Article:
I am sitting here in my husband's much too big office chair. He loves this chair. I often see him sitting here, leaning back with eyes closed as he meditates on life. This chair is way too big for me. My legs aren't long enough to reach the floor and I can't sit back and relax because I'm too short to reach the back of the seat. I feel like a little kid in a grown-up's chair and I don't like it.

So why I am I sitting in this uncomfortable big chair?

My computer died. I mourned for it all day, but it could not be resuscitated. Inside my dead computer there is much information that I need. It holds our financial records, pictures of my life, addresses of friends and relatives, and of course the record my exciting and interesting blog. It is gone and I sit here in my husband's big chair so I can use his computer and share my loss with you.

I will recover from my mourning quickly because I have the good fortune to be married to my very own in-house IT guy. He came home last night with a brand spanking new computer for me. This week-end he will do his magic and somehow retrieve all that wonderful information from the hard drive of my dead computer and transfer it to my new machine. I don't know how he will do that. I really do believe there is a bit of magic involved. I am grateful to have married someone with skills. I love a man with skills.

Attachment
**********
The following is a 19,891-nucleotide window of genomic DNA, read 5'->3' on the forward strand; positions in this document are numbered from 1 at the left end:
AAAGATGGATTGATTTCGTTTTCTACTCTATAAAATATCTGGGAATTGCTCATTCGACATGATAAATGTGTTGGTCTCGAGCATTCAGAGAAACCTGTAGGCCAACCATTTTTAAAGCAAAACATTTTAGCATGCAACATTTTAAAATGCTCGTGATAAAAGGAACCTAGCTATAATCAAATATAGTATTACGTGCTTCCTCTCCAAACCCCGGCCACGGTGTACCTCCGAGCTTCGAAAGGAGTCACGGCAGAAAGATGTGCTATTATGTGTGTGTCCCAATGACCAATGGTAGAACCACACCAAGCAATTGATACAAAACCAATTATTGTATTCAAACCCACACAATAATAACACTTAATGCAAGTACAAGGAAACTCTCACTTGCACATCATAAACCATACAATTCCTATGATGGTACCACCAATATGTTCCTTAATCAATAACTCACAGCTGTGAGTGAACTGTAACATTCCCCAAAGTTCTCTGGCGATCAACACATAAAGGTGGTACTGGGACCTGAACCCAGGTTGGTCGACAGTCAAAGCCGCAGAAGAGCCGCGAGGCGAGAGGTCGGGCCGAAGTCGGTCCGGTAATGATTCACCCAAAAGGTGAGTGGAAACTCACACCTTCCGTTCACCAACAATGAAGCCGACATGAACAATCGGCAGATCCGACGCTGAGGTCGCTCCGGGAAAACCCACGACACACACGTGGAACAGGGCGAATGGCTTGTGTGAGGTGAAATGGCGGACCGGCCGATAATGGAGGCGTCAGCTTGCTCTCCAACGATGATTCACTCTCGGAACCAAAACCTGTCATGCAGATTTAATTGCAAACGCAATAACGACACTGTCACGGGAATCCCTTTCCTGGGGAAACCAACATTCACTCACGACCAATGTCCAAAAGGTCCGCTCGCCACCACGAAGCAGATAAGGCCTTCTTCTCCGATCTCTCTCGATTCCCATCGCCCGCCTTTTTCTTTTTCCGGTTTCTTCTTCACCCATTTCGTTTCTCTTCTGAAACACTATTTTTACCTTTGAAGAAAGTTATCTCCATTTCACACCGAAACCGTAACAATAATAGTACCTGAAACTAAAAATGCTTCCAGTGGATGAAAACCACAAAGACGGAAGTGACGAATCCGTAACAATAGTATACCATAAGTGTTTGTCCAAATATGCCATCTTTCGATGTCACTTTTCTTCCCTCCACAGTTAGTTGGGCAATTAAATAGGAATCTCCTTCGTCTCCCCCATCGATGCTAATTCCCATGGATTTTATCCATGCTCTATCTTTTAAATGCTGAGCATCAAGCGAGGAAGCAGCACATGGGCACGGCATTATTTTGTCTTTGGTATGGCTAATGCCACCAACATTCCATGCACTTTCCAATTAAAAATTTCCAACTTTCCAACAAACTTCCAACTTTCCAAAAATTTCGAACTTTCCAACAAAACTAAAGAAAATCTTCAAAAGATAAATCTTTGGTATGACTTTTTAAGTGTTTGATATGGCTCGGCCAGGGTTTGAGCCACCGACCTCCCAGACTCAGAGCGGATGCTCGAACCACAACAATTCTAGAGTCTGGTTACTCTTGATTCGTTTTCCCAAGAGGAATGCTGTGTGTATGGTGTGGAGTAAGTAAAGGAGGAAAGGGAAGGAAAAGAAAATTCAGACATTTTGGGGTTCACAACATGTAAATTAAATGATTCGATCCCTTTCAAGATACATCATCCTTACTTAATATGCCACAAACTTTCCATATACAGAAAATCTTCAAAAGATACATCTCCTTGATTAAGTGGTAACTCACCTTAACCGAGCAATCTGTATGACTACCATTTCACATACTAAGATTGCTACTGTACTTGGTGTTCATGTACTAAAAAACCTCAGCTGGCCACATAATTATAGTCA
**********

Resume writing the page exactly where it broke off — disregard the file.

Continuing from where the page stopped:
Saturday, September 19, 2009

School Teacher

Today is my mom's birthday. She would have been 104. The photo of the two of us was taken in1945. I miss my mom.

Mom was a school teacher. She often entertained us with stories about her early days of teaching. She was a great story teller.

She began her teaching career in Texas in 1924. Her first contract to teach in a public school there contained clauses that not many would sign today. It stipulated that she would never use tobacco, drink spirits, play cards, nor “keep company”on school nights. It also required that she attend church services every Sunday. One final requirement was that she would quit immediately should she ever marry. She signed without hesitation, happy to have a job, and thinking there was nothing unusual in the contract.

My favorite of her many teaching stories concerned a light bulb. She had grown up in a home without electricity. Electric lights were a wonder to her. She considered light bulbs to be very valuable things. One day there was a fire drill at her school and the building had to be evacuated. She hurriedly sent her students down the outdoor fire escape. She then looked around the room to see if there was anything valuable that she should save from the fire. She saw that wonderful electric light bulb hanging above her desk and knew that it should be saved. Quickly she climbed onto her desk, reached up and unscrewed the bulb. Before climbing out of the window and descending the ladder she thew that bulb to safety on the ground below where it shattered into a million piece